Healing Spices - By Vicki Edgson
The spices in your kitchen cabinet provide a veritable feast of healing nutrients and compounds, and really should feature in your cooking for their benefits as well as for their flavours. Here at Honestly Healthy, they stand as ‘must have’s’ in our kitchen, and the following are frequently found in our delicious and nutritious dishes for good reason.
Originally the king spice of Asian cooking, and especially prominent in Indian dishes , turmeric, (which is powdered from the dried and ground tuber), provides potent anti-bacterial, anti-viral and anti-fungal properties. A little goes a long way, and we recommend that you start small as you can always add more. Drinking a mug of hot water with lemon and ½ tsp turmeric in the morning is great for warding off seasonal colds and flu. This is a spice that develops in its taste, so curries, soups and dips can all be made, and stored in the fridge for 2-3 days, owing to turmeric’s protective nature. It is possible to obtain turmeric capsules, but nothing beats the original food-state spice.
It is the curcuminoids in cumin that have been found to enhance immune function, and especially the Natural Killer cells (NKcells) of the immune system, that fight disease and rogue cells circulating in the body. Such cells can turn cancerous, and our immunity is affected daily with stress, lack of sleep, and poor nutrition. Adding a little of this spice may go a long way to helping your immune system. Cumin also supports healthy joint function, digestion, liver function and natural detoxification, leading to clear skin and bright eyes. Ensure that you choose organic varieties, and not just your usual supermarket variety, as many of these spices have been sprayed with chemicals that you certainly do not want to ingest.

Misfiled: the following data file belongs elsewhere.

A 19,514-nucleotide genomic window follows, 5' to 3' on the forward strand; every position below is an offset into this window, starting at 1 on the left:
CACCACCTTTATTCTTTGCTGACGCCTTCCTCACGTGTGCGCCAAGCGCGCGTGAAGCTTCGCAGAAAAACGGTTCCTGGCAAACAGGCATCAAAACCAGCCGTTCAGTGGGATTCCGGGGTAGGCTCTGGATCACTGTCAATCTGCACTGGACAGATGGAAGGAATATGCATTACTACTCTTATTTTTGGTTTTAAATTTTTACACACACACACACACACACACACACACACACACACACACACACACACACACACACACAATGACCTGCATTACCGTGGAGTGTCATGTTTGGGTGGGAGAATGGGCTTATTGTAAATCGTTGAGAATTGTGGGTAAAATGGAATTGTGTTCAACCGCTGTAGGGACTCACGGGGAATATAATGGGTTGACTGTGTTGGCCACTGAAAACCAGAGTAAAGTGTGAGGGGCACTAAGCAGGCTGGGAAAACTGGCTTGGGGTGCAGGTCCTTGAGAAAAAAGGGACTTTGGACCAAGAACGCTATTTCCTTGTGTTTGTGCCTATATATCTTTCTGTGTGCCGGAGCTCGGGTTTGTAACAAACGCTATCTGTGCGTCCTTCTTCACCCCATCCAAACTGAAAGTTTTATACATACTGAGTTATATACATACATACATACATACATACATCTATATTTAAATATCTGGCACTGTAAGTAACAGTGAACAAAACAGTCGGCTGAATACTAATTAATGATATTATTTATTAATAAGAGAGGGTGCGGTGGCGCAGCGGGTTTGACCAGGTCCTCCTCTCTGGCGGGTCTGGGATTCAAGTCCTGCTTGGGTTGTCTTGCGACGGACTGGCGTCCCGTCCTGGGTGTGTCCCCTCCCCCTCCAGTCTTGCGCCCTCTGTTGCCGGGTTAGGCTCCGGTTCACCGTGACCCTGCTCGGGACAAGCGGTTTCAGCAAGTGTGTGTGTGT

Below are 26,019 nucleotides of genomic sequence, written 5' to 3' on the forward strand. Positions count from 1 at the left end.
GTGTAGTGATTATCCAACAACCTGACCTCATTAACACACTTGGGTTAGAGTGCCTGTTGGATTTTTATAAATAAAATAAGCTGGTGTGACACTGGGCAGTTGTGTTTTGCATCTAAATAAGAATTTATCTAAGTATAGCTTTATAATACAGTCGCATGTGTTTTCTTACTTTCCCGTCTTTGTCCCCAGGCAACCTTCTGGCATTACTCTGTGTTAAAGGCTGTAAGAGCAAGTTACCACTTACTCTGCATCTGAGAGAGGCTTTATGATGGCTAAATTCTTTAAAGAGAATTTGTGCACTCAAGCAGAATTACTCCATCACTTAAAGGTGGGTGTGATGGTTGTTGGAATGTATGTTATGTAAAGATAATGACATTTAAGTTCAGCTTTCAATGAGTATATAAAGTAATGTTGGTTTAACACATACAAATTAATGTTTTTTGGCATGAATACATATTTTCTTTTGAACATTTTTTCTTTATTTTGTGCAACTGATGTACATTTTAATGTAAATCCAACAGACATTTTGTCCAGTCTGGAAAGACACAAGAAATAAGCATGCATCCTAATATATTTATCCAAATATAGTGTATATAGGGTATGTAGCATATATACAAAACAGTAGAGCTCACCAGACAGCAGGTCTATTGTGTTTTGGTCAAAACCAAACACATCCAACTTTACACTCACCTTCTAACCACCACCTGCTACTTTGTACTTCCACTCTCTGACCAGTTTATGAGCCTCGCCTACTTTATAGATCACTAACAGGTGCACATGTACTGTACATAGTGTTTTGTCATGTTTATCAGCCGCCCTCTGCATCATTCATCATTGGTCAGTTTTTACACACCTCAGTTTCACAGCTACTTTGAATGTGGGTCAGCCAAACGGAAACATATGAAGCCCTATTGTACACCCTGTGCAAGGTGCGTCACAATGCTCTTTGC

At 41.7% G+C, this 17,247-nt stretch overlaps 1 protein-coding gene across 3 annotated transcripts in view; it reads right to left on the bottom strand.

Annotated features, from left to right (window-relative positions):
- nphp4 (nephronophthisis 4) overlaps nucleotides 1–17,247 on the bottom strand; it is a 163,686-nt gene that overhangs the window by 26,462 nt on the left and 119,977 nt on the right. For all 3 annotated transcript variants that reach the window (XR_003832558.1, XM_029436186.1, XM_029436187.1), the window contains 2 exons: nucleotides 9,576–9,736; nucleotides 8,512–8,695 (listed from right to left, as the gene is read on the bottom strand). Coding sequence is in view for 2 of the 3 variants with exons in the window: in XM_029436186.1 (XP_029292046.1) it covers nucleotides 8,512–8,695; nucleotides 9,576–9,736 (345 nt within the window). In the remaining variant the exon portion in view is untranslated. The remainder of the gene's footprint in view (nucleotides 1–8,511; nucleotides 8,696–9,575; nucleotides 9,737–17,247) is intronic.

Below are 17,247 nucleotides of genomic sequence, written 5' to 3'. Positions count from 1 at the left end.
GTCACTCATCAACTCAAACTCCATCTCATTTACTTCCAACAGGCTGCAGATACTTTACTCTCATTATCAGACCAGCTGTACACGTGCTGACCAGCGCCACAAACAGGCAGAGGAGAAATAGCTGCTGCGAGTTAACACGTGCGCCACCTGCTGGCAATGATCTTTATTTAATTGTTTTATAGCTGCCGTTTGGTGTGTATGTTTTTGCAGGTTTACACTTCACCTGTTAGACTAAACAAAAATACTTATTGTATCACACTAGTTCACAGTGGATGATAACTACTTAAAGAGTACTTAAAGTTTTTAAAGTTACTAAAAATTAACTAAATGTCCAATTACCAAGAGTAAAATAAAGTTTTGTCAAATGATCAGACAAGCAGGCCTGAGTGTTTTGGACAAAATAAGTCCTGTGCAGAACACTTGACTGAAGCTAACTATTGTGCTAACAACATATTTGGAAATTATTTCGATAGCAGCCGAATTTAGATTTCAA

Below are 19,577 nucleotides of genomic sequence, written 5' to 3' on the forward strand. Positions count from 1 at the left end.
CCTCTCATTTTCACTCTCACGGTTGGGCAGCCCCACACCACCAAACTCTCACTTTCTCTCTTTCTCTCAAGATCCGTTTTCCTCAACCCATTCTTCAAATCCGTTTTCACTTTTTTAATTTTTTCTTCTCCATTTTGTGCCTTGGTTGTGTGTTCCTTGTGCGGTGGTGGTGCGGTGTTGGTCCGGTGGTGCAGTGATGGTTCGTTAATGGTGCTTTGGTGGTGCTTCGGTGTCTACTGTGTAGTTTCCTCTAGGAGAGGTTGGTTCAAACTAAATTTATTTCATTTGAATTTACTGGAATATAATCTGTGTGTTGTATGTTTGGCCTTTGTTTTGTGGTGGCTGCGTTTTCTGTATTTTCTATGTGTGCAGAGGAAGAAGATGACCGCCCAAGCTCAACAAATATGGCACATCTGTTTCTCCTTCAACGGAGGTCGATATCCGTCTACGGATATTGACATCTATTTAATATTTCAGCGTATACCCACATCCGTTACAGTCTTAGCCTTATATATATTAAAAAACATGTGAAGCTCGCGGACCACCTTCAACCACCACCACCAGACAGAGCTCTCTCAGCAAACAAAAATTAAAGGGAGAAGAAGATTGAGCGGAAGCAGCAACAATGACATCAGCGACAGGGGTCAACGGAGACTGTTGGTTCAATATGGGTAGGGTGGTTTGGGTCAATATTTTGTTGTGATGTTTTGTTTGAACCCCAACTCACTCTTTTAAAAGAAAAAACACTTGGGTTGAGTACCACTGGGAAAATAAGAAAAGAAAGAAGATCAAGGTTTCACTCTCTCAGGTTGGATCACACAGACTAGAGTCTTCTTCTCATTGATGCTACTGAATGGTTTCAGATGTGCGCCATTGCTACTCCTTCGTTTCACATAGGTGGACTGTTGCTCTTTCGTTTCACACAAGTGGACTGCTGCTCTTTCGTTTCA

This natural sweetener has myriad health benefits. Most recently, it has been found to help balance blood sugar levels, so is brilliant for those who are weaning themselves off sugar, and especially for diabetics,
who cannot allow themselves refined sugar at all. Cinnamon also has potent anti-inflammatory properties, being especially good for joint pain, irritable bowel syndrome, and all types of skin problems (eczema, psoriasis, and other inflammatory skin complaints). The research on ingesting cinnamon to promote heart health is unequivacable , as the relationship between excess sugar elevating your cholesterol levels is now well understood. Don’t eat sugar – add cinnamon instead is the straightforward answer. Nothing beats a cup of warm almond milk with cacao nibs and a dash of cinnamon before bed – a veritable antioxidant feast in a mug!
Always buy the seeds, rather than the ground version, as it is the oils in the seeds that contain the potent anti-spasmodic, anti-inflammatory benefits, and these are lost within one month of grinding. Bloating, wind, IBS, cramping, diarrhoea and constipation can all benefit from adding coriander to your meals – be that in soups, salad dressings, or curries and casseroles. Do not confuse with cilantro, which is the green leaf similar to parsley – this is the leaf of the plant, but the benefits are in the seed predominantly. Add to your peppercorns for great flavour, or cook over low heat in oil of your choice, until the ‘pop’, releasing their pungent odour and flavour.
‘The holy grail of hormone balance’ – fennel seed is known for its ability to reduce menstrual cramps significantly in those who suffer badly with their periods. Embracing anti-spasmodic and hormone-regulating properties, I recommend this to all women who are also going through the peri-menopause, or who are suffering from PCOS, to help rebalance oestrogen-dominance-related conditions. Drink as a herbal tea, or add the seeds to your cooking at the start of preparing the dish, allowing the oils of the seeds to be released gently, so as not to damage. A little goes a long way
Laura Bond, another of our Honestly Heroes tells us why Turmeric is one of the most powerful spices in the fight against cancer.
Try our Curried Sweet Potato
side dish for an extra turmeric hit.